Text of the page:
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Leftovers: Ubuntu

Filed under
Ubuntu
  • Ubuntu-based Smartphones And Tablets Sound Good, On Paper, But...Do They Make Any Sense?

    As I previously stated in a recent article, I'm a huge fan of Ubuntu as a desktop operating system. It's friendly, reliable, consumes little resources and is largely virus-free.

  • Elementary OS 0.4 ‘Loki’ expected to be based on Ubuntu 16.04

    Elementary OS 0.4 ‘Loki’ coming soon, to be based on Ubuntu 16.04 and have plenty of new features

  • BQ Aquaris M10 Ubuntu Edition tablet - The heat is on

    Some investments are financial. Some are emotional. When it comes to Linux on tablets, my motives are mostly of the latter kind. I was super-excited to learn BQ was launching a tablet with Ubuntu, something that I have been waiting for a good solid three years now. We had the phone released last spring, and now there's a tablet. The cycle is almost complete.

    Now, as you know, I was only mildly pleased with the Ubuntu phone. It is a very neat product, but it is not yet as good as the competitors, across all shades of the usability spectrum. But this tablet promises a lot. Full HD, desktop-touch continuum, seamless usage model, and more. Let us have a look.

  • Kubuntu-16.04 — a review

    The kubuntu implementation of Plasma 5 seems to work quite well. It’s close to what I am seeing in other implementations. It includes the Libre Office software, rather than the KDE office suite. But most users will prefer that anyway.

    I’m not a big fan of the default menu. But the menu can easily be switched to one of the alternative forms. I’ve already done that, and am preferring the “launcher based on cascading popup menus”. If you are trying kubuntu, I suggest you experiment with the alternative formats to see which you prefer.

  • Ubuntu 16.04 LTS Review: Very Stable & Improved, Buggy Software Center, Though

    In almost all the occasions that I tested Ubuntu LTS releases, quite rightly so, they’ve always worked better than the non-LTS releases. And this Ubuntu 16.04 LTS, the 6th of such release is no exception. This one actually is even more impressive than the others because it has addressed some security related issues and even although not critical, subtle issues that I mentioned in the review.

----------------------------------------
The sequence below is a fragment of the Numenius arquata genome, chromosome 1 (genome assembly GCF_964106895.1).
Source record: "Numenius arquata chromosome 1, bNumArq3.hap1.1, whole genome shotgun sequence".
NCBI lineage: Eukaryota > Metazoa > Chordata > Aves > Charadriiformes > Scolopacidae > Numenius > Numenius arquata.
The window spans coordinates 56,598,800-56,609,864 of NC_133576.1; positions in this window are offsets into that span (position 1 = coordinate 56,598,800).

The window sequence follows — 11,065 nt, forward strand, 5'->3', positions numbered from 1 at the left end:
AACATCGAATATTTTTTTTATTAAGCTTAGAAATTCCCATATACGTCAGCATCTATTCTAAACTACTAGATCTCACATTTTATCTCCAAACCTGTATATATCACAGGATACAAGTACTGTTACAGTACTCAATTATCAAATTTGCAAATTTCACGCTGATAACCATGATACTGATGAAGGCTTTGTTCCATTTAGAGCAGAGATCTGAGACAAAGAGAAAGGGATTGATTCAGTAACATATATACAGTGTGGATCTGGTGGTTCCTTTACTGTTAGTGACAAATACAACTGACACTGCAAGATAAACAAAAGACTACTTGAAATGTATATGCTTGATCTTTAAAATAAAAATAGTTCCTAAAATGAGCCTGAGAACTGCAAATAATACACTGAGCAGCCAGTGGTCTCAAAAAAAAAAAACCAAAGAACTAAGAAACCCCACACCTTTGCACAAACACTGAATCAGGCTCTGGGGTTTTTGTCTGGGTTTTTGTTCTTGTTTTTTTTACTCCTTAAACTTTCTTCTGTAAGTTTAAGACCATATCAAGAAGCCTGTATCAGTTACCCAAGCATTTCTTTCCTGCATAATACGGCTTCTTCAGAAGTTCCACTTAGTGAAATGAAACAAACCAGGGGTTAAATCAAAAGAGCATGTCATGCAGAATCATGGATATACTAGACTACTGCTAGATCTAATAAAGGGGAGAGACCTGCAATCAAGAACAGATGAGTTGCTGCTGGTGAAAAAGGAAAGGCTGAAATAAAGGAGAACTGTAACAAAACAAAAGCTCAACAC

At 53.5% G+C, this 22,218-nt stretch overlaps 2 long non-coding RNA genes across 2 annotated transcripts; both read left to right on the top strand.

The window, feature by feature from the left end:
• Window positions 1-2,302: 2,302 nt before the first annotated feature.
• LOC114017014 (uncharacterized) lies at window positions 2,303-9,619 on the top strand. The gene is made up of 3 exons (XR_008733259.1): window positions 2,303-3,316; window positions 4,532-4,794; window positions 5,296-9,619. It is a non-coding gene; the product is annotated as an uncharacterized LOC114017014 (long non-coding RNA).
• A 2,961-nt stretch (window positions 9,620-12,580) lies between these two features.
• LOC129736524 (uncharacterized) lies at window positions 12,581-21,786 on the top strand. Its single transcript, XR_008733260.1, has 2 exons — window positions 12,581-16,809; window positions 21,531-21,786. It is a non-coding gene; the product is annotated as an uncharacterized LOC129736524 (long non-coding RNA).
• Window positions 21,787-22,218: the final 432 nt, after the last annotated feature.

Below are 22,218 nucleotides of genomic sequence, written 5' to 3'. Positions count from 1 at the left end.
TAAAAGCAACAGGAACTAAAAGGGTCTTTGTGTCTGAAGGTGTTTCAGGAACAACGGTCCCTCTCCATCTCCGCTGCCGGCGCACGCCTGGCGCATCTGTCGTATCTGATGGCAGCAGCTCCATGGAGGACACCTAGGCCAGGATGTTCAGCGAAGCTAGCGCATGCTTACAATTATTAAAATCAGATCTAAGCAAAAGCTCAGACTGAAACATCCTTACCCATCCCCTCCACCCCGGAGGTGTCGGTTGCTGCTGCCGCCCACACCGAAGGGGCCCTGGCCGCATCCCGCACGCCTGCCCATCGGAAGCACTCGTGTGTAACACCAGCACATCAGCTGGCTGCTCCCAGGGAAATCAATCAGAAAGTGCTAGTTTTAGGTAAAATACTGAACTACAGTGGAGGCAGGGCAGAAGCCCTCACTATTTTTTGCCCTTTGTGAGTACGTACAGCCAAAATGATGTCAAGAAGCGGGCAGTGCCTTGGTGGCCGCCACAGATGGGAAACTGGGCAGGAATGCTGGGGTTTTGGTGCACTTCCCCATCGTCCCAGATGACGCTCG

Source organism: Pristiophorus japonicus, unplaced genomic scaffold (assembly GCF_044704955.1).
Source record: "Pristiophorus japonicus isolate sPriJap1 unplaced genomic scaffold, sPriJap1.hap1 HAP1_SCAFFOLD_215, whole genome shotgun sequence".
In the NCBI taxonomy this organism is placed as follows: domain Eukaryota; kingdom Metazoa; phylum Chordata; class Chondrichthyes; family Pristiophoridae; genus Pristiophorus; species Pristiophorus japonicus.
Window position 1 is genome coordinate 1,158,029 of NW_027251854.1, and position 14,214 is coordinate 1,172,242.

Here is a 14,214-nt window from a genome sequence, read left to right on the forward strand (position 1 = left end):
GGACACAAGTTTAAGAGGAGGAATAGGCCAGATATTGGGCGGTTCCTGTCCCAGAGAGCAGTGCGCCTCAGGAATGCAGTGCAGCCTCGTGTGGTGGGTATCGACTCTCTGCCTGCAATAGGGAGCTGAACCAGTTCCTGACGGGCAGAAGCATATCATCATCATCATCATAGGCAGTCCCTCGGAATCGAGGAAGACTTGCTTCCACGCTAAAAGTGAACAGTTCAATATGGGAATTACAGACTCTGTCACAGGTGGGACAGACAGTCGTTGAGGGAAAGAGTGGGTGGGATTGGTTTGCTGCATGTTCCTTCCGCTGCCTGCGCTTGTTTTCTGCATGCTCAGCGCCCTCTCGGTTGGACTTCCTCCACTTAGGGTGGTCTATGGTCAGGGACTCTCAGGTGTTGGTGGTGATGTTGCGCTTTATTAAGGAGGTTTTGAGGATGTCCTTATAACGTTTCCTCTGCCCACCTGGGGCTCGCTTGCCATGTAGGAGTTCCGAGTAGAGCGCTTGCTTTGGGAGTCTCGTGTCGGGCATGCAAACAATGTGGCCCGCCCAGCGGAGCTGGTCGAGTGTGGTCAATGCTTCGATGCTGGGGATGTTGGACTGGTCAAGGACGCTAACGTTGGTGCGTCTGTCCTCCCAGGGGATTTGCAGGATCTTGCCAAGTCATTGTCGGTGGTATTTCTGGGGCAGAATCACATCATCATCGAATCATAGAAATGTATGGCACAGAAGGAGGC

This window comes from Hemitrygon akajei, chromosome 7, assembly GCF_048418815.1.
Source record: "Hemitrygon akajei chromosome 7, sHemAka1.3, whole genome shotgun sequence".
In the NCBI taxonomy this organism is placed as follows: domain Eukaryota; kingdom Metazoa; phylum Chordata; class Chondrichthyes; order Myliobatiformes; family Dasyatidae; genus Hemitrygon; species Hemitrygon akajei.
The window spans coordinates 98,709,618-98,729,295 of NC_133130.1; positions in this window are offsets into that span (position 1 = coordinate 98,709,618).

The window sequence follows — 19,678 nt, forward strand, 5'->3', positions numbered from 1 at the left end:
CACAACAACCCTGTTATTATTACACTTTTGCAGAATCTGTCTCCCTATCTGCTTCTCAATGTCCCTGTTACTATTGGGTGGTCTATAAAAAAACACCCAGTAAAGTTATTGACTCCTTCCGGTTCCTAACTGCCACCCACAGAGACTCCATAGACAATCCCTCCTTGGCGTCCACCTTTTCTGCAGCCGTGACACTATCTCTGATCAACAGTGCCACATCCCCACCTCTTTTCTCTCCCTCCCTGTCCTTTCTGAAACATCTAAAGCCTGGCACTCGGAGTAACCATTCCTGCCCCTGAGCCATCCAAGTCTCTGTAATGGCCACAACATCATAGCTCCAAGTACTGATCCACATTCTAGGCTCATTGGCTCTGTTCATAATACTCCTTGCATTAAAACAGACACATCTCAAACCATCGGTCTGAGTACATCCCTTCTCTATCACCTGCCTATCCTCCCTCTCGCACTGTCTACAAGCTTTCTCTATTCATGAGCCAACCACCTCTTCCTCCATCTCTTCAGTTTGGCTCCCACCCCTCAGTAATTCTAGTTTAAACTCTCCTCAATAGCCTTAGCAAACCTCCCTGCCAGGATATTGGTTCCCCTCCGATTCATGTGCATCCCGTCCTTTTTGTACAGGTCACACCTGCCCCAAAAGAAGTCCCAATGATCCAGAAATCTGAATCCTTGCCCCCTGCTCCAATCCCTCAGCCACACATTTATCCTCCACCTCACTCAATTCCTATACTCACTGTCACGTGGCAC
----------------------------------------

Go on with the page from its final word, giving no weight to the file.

As far as the performance was concerned, Ubuntu 16.04 LTS was only largely outperformed by the memory usage where there is a large increase in memory usage. Other than that, those numbers look pretty good to me. That ‘.deb’ file issues with the Software Center is the only major concern that I can come up with. But I’m sure it’ll be fixed very soon.

Octa-core Cortex-A53 hacker SBC sells for $60

Filed under
Android
Linux
Debian
Ubuntu

FriendlyARM’s $60, open spec “NanoPC-T3” SBC runs Android or Linux on an octa-core Cortex-A53 SoC packed with wireless and media interfaces, plus 8GB eMMC.

The over-caffeinated board builders at Guangzhou, China-based FriendlyARM have shipped their highest-end hacker board yet. The NanoPC-T3 is almost identical to the NanoPC-T2 board, but swaps out the quad-core, Cortex-A9 Samsung S5P4418 SoC for a layout-compatible S5P6818 with eight Cortex-A53 cores that can be clocked dynamically from 400MHz to 1.4GHz. Last month, FriendlyARM’ unveiled an $11, quad-core NanoPi M1 single board computer with similarly open source hardware and Android and Linux software.

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Leftovers: Ubuntu

Filed under
Ubuntu
  • Unity 8, Mir, Snappy & Other Focuses For Next Week's Ubuntu UOS-1605

    Next week is UOS-1605: the latest Ubuntu Online Summit where planning will take place for Ubuntu 16.10, the Yakkety Yak release.

    The UOS-1605 schedule is beginning to fill up for this event running from Tuesday (3 May) to Thursday (5 May). To not much surprise, the big topics are about Snappy for package manager, Mir, and the next-generation Unity 8 desktop with the overall convergence focus. Here are some of the highlights for the events on the schedule right now.

  • UK-based Entroware launches 14 inch Ubuntu laptop with Intel Skylake

    Entroware is one of a handful of companies that exclusively sells computers that are pre-loaded with Linux-based operating systems. And the UK-based company has just added a new model to its lineup.

  • Ubuntu 16.10 Yakkety Yak — Release Date, Features, Live ISO Build Download

    Canonical has officially started the development cycle of Ubuntu 16.10 Yakkety Yak. As we move ahead with the development, we’ll be knowing more about the new changes and big features of Ubuntu 16.10 Yakkety Yak. Meanwhile, if you are willing to adopt the upcoming iteration of Ubuntu, you can download the Live ISO Builds.

Meet the man behind Ubuntu MATE

Filed under
Interviews
Ubuntu

“Ubuntu MATE is a stable, easy-to-use operating system with a configurable desktop environment. It is ideal for those who want the most out of their computers and prefer a traditional desktop metaphor. With modest hardware requirements, it is suitable for modern workstations, single board computers (such as as the Raspberry Pi) and older hardware alike. Ubuntu MATE makes modern computers fast and older computers usable.”